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The Bordighera Poetry Prize

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1st Runner-up: 2004 Bordighera Poetry Prize
Sponsored by the Sonia Raiziss-Giop Foundation
Paola Corso

for The Laundress Catches Her Breath

Carolyn Guinzio was the winner for West Pullman

Click to: Awards Ceremony, November 17, 2005

Sample Poems: Oxygen for Two | Liquidation | City of Her Youth | The Laundress Catches Her Breath

1st Runner-Up for the Bordighera Prize 2003 and 2004 was Paola Corso. About Corso's work, Donna Masini wrote of her 2003 manuscript, Oxygen for Two: "It is the strangeness of Paola Corso's poems that arrests me. That feeling of I-wouldn't-have-thought-of this one experiences while reading her. These poems and prose poems are spare, sometimes stark. Lyric in nature, they explore the boundaries of our most intimate relationships. In their oddness, their halting, quirky rhythms, their gorgeous music, they sing!"

Paola Corso is a New York Foundation for the Arts poetry fellow and two-time Bordighera Poetry Prize First Runner-up chosen by Donna Masini for Oxygen for Two (2003) and The Laundress Catches Her Breath (2004). Her first book of poems Death by Renaissance (Bottom Dog Press, 2004) is set in her native Pittsburgh river town where her Italian immigrant grandfather and father worked in the steel mill. Pittsburgh Magazine called her "an Italian John Wideman who captures the voice and rhythms of her remembered world" and the Indiana Review said "few books address the anxiety of moving between classes and the assimilation of second-generation immigrants with such urgency and poetic capability as Paola Corso's first collection of poems. The myriad voices, seductive tone, and highly imaginative abstractions make it a pleasure to read."

Sample poems from Oxygen for Two & The Laundress Catches Her Breath:

OXYGEN FOR TWO -- in memory of Mario Procopio Corso

The life he breathes is not his own. He inhales the airy Os, oh so elemental on the periodic chart times two, exhales for a life within, one that kick slushes a cavity of water, cribbed in a cage of bones with a wet receiving blanket and coughed lullaby huff of rhythm, the twittering sound in his tube, those rattle-shaken notes that bring sotto voce sleep to his night of day while the life within sucks tank by the liter, learning past the wheeze to breathe on its own or hold on with him. My father says he‚s going to lick it and cut off the life within. Leave his body alone. This is the ending we rehearse during visits home. This is the beginning that answers our prayers, what to expect when you’re expecting.


While standing on that side of the street you say death will
come on an even-numbered day. Definitely Wednesday.
                 (doors closing,
                                  everything must go)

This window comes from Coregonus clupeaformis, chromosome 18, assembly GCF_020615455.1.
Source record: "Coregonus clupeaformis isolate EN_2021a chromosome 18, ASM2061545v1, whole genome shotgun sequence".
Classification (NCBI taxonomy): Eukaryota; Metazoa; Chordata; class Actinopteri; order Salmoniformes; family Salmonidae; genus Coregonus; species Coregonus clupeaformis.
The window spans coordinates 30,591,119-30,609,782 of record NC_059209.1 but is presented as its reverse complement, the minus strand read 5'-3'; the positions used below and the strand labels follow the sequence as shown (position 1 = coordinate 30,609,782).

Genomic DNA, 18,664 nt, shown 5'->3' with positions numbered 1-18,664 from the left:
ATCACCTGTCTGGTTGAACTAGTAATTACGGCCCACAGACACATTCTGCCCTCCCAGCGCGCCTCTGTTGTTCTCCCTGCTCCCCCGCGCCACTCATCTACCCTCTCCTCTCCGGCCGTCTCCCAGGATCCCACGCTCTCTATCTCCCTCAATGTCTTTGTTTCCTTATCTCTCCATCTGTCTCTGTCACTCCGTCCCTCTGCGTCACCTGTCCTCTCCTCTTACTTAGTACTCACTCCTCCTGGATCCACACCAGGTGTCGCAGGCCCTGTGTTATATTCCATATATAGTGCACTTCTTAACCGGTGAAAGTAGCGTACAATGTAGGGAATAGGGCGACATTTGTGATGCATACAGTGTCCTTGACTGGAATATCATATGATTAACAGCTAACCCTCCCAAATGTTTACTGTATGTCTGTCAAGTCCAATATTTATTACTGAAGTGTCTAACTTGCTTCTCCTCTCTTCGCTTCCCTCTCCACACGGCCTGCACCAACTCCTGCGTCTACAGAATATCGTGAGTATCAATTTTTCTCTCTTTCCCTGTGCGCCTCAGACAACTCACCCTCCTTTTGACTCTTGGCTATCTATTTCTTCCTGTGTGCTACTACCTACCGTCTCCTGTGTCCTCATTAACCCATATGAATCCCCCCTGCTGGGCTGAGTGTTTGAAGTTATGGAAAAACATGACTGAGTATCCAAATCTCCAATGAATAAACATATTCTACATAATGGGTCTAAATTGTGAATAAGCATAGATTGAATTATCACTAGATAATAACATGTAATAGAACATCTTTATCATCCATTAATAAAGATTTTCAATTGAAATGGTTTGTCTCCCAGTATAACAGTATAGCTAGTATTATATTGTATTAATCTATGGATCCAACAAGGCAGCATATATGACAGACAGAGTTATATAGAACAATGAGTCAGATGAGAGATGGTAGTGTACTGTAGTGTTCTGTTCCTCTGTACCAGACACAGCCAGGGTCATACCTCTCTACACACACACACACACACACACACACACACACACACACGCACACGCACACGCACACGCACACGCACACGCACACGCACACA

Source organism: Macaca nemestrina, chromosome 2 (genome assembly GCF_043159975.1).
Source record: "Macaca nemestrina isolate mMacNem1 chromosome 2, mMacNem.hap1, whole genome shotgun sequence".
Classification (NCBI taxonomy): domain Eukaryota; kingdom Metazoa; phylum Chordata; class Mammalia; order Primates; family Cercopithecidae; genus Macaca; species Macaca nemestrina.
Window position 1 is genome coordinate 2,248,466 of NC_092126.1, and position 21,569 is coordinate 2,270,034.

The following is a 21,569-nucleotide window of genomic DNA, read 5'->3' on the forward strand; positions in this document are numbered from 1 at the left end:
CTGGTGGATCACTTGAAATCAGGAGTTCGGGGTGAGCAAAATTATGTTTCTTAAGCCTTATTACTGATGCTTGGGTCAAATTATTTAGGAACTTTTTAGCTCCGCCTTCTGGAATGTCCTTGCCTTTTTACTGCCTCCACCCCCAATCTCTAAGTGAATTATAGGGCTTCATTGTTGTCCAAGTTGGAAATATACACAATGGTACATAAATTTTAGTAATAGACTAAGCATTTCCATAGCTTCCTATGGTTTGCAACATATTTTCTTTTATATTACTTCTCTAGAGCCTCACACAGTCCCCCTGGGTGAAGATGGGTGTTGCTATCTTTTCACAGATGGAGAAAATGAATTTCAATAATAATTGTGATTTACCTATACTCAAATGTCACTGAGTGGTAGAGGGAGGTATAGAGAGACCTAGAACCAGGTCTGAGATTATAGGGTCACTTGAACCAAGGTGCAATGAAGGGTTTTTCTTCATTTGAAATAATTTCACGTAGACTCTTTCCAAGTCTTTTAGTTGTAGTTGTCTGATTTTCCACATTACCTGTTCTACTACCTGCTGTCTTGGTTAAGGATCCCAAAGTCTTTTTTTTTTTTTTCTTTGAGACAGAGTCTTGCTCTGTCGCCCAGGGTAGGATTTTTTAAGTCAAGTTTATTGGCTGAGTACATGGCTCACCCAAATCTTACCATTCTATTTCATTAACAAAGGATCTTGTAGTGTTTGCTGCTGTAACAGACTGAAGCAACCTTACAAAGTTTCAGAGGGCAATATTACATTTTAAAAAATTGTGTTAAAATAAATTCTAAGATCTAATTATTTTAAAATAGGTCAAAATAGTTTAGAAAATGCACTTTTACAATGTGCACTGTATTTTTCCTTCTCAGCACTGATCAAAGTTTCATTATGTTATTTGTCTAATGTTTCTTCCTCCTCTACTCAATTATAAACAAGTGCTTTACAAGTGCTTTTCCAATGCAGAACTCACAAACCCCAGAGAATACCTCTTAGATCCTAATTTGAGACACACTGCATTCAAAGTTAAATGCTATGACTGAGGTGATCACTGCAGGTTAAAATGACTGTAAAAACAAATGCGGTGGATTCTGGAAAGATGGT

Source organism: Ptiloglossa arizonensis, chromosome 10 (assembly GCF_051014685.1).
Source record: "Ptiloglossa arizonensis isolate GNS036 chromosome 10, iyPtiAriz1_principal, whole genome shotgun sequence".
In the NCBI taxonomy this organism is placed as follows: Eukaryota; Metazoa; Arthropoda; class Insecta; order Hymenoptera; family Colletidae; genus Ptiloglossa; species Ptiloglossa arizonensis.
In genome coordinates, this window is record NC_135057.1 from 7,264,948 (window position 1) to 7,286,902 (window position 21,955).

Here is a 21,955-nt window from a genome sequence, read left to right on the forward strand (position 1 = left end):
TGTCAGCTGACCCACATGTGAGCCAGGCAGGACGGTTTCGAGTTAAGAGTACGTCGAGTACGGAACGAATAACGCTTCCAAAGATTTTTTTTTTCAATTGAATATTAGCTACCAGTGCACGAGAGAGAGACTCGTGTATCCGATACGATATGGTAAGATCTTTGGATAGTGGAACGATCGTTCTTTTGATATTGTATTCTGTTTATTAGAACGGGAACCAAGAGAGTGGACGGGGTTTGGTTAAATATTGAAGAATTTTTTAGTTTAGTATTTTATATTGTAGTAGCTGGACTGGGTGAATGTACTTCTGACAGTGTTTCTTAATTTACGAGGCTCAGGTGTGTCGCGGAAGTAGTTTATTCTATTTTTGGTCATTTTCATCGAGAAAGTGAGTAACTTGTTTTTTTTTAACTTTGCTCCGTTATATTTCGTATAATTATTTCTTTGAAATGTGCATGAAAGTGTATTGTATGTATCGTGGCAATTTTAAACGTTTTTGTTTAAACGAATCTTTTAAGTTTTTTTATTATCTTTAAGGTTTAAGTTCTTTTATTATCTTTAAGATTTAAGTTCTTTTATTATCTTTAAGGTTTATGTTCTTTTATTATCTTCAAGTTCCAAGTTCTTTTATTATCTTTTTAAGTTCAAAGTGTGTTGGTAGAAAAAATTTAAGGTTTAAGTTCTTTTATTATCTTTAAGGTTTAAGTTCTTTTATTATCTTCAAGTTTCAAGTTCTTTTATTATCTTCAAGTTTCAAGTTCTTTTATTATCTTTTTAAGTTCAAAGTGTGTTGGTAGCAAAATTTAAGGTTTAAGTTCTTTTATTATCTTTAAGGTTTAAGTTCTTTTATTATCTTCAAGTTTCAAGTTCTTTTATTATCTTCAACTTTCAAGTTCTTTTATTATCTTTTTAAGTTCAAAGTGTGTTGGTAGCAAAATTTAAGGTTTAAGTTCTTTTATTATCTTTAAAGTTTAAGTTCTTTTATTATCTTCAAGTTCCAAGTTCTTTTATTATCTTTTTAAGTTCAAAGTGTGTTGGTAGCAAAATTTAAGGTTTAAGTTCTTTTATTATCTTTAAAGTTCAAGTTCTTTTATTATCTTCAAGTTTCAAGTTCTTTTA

If the chicken crosses to get to the other side, I say it could
be odd if at all and maybe a Tuesday. With lots of daisies.
                 (it bankrupts me,
                                  it bankrupts me not)

Your penny-wise sunglasses screen upstream so you can
ultravioletly predict the end will be quite labored. Panting.
                 (pant panting

I puddle the water. I exhale the stone and know the last
moment will be a lungful glide and no paddle.
                 (oarlock & gridlock
                                  sold separately)

Somehow you have measured without proper calculation because you are overdressed for the occasion. Please do
                 (take your gloves off
                                  this is not a formal)

My clue is a scarf inside the gate loosely wrapped for life
after death. I choose to accept it as a sign of something light
                 (verdant, the green
                                  of permanence)

If you believe you are right, you will
crisscross to stop and call our differences

I keep moving to walk indefinitely
rather than run as long as the air is mine
                 (to give to take)


She watches herself disappear
in the sky with the smoke
as cufflinked businessmen
unbutton their sooty shirts,
change them, make themselves
white again before eating
their noontime meal--pickled
something or other and a wad
of meat. Their eyes filled
with the promise of flavor.
Hers closed to the sting
from their smokestacks, waiting
to reopen and let the undying gaze
of city streetlamps below guide her up.


 She'll wash colors but prefers whites,
         bleaching out streaks of yellow and mottled gray

         of grease on her apron after a shift at the fryer, stains
that can't hide in dyes of hunter green or loganberry as if ducking
                                    into the bushes. No.

She'll take them on
         face to face like the girls she fought after school
                                                                        and snapped in two.

She walked away with a loose tooth that she yanked out
         because it was tarred from cigarette smoke. She couldn't
get it white no matter how hard

                                                       she scrubbed.

Copyright © 2003, 2004, 2005 by Paola Corso. All rights reserved.
From her mss. Oxygen for Two and The Laundress Catches Her Breath

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